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Lessons From Scotland - The Long and the Short of the EU Referendum

31/01/2016 20:53 GMT | Updated 31/01/2017 10:12 GMT

The received wisdom du jour in Scotland is that, regardless of the position one may have taken, our 2014 referendum on independence was a "good thing". As someone who participated on panels and in debates across Scotland during that interesting time I was always sceptical of this view. I do agree with the points concerning a rejuvenation of our democracy, a revitalised electorate and the impact it had on young people; all the engagement-centric arguments are fine by me.

However, there were significant downsides to the entire grand stooshie. Scotland was politically fractured, along new or pre-existing fault lines - it's unclear which, and remains so now. Furthermore, our referendum stretched over a two-year period, the Yes and No campaigns were founded in May and June of 2012 respectively, and so by virtue of a finite amount of space being available in any public sphere a lot of our pertinent issues, like health and education, were neglected. As the former leader of the Scottish Labour Party Johann Lamont accurately observed, Scotland was "on pause".

My point is that the referendum on Scottish independence was very much a mixed bag in terms of positives and negatives for our political health. Complex political events tend to be that way. Given the way the upcoming referendum on the European Union is shaping up i.e. remarkably similar to the independence referendum in terms of tone, argument and even some of the exact phrasing used, I suspect it will follow a very similar pattern.

However, all the early indicators allude to at least one crucial difference between the Scottish and European Union referendums and it comes down to the length of the campaign. While the independence referendum lasted two gruelling and torturous years it seems that the EU referendum campaign will be on the shorter side; influential Scottish Secretary David Mundell has even hinted that the referendum could be held as early as June of this year.

At first, I thought that the call for an early referendum was a mistake. I was convinced that the lack of time would play into the hands of a perpetually underestimated Eurosceptic silent-but-determined voting bloc and would not allow the pro-EU side to lay out its, far more complex and nuanced, ideas. Essentially, I believed that the pro-EU side required more time to put forward its case and a short referendum period would sweep the legs of the campaign away before it could even stand up - giving the Eurosceptic side the advantage, given that they, like the nationalists before them, have been spoiling for a fight for years.

However, I now realise this was a mistake.

I think that a short referendum period is the correct way to approach the EU referendum and this is based on the experiences we have had in Scotland. In terms of the impact of holding the vote I suspect that the upsides and downsides will closely mirror the Indyref in terms of divisiveness; this vote will split people down a remain/leave line rather than a yes/no line and it will be more impactful and longer-lasting than many people will expect it to be. These divisions are an inevitable part of holding a binary choice referendum and are just part of the trade-off for such democratic exercises.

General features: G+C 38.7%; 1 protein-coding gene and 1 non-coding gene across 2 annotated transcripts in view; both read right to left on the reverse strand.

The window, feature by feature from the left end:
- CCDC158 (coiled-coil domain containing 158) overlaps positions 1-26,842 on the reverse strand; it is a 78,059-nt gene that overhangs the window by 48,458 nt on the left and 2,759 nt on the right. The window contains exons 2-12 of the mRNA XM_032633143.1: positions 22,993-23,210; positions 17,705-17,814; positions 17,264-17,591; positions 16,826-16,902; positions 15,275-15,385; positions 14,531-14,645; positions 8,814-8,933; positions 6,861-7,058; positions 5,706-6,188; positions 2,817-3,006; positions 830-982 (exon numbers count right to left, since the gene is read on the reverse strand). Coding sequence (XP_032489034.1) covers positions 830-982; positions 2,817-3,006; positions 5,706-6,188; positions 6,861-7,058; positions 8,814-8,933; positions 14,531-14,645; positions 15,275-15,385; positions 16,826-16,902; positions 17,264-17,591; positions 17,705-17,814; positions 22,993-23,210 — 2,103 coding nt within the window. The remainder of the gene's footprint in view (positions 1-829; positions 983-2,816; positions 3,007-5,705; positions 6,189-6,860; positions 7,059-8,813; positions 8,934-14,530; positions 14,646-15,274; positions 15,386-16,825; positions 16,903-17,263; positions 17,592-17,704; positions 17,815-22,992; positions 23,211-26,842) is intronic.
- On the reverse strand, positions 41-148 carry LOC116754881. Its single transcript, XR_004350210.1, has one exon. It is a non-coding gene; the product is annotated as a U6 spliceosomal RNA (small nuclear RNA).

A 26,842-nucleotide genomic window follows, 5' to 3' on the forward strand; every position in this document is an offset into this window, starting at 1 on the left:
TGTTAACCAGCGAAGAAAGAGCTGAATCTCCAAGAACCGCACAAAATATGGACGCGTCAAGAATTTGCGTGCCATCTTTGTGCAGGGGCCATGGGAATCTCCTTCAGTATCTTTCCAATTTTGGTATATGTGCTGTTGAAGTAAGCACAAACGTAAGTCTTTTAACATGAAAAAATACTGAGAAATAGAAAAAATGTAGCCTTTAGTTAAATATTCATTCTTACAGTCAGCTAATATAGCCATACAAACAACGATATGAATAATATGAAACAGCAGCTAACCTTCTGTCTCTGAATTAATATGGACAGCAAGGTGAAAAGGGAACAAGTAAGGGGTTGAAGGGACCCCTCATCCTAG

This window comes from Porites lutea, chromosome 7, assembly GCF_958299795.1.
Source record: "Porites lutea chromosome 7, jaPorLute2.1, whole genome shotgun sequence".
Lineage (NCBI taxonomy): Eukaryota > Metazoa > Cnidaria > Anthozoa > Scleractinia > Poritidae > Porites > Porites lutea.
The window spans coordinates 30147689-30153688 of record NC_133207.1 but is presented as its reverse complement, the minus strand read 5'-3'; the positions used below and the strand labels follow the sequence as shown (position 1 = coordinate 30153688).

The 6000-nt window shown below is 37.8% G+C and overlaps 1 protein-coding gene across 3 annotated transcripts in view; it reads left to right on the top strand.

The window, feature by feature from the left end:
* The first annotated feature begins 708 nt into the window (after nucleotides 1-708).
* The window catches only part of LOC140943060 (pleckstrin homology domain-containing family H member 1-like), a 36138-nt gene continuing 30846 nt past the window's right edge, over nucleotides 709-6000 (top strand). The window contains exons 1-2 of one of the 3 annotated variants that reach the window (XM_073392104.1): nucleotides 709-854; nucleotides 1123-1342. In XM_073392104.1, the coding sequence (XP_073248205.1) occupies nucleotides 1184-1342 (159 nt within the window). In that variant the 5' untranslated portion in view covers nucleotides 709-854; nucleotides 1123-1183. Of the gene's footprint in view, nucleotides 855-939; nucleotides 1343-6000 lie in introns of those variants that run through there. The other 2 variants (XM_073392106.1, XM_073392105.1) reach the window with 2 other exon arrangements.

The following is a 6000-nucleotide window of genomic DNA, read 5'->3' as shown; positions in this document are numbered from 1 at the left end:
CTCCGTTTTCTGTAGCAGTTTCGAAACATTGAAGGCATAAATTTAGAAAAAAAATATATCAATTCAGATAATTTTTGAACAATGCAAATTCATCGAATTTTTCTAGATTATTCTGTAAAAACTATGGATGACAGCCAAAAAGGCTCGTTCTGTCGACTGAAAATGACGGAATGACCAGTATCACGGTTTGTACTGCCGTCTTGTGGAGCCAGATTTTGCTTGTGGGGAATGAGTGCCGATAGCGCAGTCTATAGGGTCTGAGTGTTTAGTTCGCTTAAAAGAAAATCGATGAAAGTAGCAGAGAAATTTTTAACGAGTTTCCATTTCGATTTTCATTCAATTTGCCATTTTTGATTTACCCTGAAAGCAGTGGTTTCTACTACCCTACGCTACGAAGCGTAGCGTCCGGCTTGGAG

The fact of the societal divisions that are caused by this kind of mass question may be inevitable but the depth and severity of the scarring is not and can, I suspect, be controlled and limited... by holding the referendum sooner rather than later.

It is simply too coincidental to note the length of the Scottish referendum and its divisive impact. I have heard people from various quarters argue that argumentativeness and being obstreperous is just what Scots are like as a people - I find this persistent romanticisation of my fellow Scots to be infantilising, demeaning and really, really annoying. The two year long independence referendum gave the societal divisions caused by the split in public opinion time to bed in and become almost normative. The divisions caused by the referendum have restructured Scottish politics to the point where one is no longer asked if one is right wing or left wing, authoritarian or libertarian or even socialist or conservative; the question one is asked is if one voted yes or no and therefore if one is a nationalist or a unionist. That is the state of Scottish politics in the aftermath of the referendum; it's just where we are right now.

So, while there may be some disadvantages of a short referendum period in terms of depth of argument, balance between the two sides (I've already demonstrated why I think it benefits the "leave" side) and it will certainly make the next jobs of certain members of the political elite slightly shorter (the heart bleeds, does it not?) I still think it's worth it to avoid Britain being left in the same condition as Scotland has been left in after the referendum on independence. A shorter referendum will entrench the issues of leaving and remaining in the European Union into the popular discourse less and will hopefully ensure that the decisions made after it are not constantly taineted by where one stood when the European question was asked. We've seen the damage that such politics has caused in Scotland and the escalation of these effects to a UK level is too horrific to contemplate.

I am, of course, still in favour of having the vote but let's learn from experience and not let its legacy toxify everything that happens afterwards, as we know how dangerous that can be. Let's have the vote soon, make the decision and get on with the rest of public life as quickly as possible.

Britain needs to be "on pause" for as little time as possible.